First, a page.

How to coordinate shooters when you’re hunting waterfowl

“Take ’em!” That’s a common refrain in the waterfowling community, the universal signal that ducks or geese are within range and it’s time to rise and shoot. As simple as those two words are to say, however, the decision about when to bark them out is fraught with calculation and uncertainty.

It’s an important decision, too, as it can have a profound effect on your success, enjoyment and safety during the hunt. That means there’s a certain amount of pressure on whoever’s been designated as the shot caller. It’s much like netting a fish for someone—if all goes well, you’re given little credit for the successful outcome, but make a mistake and you wear all the blame.

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SHOT CALLER DUTIES

Before the first birds arrive, your hunting party should agree on who will call the shots. This individual will be responsible for watching as the birds approach, and judging when they’ve committed to landing in the decoys or passing over them within shooting range. The shot caller must also keep the other hunters informed as the birds approach, quietly telling them where the birds are, from what direction they’re approaching, and when to expect the shooting to start. To otherwise suddenly just call the shot when no one is prepared only results in confusion and delay in getting on target.

Only shoot within your own kill zone

The caller should also make every effort to call the shot so that every hunter has an equal chance at the birds. If the birds are coming in across the front of the blind, for example, the caller should wait until the birds are squarely in front before calling the shot. Otherwise, if the shot is called when the birds are in range from only one end of the blind, some hunters won’t get a legitimate shooting opportunity in their kill zone.

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Granted, some situations are very difficult to call. Have you ever had one of those days when the wind is swirling and all of a sudden the birds are coming in from behind you? That’s a real challenge for callers—do they call the shot when the birds are approaching, meaning the shooters have to do a 180, or do they let the birds pass overhead and call the shot as they’re flying away out front? It can be a tough decision, but it gets easier with experience. Just remember, it’s the shot caller’s responsibility to keep everyone informed and at the ready to shoot when directed.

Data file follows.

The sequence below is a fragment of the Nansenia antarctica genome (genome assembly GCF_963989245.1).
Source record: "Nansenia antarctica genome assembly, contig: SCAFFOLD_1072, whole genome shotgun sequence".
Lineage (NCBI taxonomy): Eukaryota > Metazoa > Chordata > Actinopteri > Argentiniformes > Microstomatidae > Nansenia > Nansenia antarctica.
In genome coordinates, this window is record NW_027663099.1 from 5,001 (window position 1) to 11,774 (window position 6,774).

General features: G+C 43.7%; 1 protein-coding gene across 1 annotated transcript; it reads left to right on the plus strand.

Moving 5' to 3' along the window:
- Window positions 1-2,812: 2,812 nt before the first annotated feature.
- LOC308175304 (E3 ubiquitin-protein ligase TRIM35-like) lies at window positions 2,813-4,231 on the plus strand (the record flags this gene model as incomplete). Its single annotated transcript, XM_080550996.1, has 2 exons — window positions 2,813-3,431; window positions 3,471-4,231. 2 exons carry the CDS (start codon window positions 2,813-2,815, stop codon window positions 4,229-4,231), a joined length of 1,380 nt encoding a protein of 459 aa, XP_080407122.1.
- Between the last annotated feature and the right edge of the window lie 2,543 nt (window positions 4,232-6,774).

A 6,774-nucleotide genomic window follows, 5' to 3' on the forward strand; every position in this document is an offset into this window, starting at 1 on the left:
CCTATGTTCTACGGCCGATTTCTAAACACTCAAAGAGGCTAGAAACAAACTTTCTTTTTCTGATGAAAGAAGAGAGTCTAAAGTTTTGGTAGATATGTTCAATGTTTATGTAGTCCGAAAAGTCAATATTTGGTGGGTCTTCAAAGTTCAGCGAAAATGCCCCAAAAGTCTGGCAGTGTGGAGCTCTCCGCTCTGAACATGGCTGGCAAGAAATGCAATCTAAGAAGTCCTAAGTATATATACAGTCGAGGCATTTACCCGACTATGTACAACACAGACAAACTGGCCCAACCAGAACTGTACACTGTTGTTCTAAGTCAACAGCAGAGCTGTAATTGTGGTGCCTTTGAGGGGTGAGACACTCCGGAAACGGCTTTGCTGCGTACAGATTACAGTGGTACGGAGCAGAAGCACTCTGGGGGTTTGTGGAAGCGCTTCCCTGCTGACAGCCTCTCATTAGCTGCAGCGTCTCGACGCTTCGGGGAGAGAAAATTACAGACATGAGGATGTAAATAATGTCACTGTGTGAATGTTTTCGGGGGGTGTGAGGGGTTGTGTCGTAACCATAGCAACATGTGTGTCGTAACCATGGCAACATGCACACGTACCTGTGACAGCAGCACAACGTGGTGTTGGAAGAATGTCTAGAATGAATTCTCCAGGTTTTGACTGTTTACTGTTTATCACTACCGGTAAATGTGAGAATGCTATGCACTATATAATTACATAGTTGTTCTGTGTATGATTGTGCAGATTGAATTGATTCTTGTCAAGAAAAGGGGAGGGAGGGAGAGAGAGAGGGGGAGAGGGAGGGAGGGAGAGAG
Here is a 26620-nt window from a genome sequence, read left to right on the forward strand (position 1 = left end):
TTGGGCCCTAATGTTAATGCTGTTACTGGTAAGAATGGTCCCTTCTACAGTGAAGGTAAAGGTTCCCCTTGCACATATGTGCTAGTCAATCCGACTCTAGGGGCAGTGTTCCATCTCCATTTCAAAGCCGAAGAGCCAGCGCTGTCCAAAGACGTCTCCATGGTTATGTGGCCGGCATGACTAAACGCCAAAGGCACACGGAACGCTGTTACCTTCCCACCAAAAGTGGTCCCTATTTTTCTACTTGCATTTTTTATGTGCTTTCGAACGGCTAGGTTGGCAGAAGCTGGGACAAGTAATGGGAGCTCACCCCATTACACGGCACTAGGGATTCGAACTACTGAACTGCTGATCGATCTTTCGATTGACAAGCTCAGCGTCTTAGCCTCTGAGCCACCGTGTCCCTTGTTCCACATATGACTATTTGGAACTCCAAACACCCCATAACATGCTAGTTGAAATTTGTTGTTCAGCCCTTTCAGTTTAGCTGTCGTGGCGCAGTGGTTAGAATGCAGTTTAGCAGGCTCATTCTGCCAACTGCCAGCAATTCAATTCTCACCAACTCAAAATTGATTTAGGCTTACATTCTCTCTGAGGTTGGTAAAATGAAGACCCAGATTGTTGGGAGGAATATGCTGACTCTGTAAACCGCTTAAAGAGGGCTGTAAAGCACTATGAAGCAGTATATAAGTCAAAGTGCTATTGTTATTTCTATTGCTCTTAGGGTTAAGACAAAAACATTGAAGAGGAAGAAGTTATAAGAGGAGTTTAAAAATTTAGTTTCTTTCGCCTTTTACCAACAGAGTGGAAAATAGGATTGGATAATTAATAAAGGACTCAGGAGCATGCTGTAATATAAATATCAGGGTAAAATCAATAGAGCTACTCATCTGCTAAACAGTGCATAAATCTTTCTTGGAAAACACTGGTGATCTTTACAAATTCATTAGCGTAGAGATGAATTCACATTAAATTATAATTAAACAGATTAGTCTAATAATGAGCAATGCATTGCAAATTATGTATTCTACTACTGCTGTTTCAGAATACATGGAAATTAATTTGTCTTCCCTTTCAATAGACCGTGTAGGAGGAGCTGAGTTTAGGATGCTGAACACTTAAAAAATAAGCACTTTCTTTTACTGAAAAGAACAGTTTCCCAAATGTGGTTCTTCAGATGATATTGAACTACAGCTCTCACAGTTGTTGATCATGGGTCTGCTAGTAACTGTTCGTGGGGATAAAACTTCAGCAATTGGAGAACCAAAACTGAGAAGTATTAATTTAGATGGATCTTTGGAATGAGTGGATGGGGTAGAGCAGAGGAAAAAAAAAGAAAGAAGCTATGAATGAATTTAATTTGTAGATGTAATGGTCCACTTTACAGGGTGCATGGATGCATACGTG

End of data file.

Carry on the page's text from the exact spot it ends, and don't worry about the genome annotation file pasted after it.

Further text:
SHOOTER RESPONSIBILITIES

If you’re not the one calling the shot, you have responsibilities to the group as well. First and foremost is to trust the caller and keep your head down until you hear the command to shoot—nothing flares birds more quickly than a bunch of shiny faces peering out from the blind.

You also have to know, and stick to, your kill zone. It’s a matter of both safety and respect. Swing too far down the blind, and you risk ringing your partners’ ears and stealing their shooting opportunities—it’s certainly frustrating when someone from the other end of the blind drops a bird that’s right in front of you before you’ve had the chance to shoot. On good hunts, when the birds are cooperating, you’ll get your opportunities, so be patient and focus on only shooting the birds that are rightfully yours to shoot.

There are times, of course, when the birds won’t fully commit to your decoys and instead nervously circle the spread. That puts added pressure on callers, and you need to respect their decision. While it’s important as a group to discuss how the birds are behaving and how you should be reacting, don’t second-guess the caller once a decision has been made. That can make him or her lose confidence, leading to potential mistakes when calling the shot on the flights that follow. The shot caller is typically one of the more experienced hunters in the group, so have trust in that person to read the birds’ behaviour and adjust accordingly.

Shot callers won’t get it right every time—ducks and geese are far too unpredictable for that to happen. If they get it right most of the time, however, rest assured you will enjoy a great hunt and have your fair share of shooting opportunities.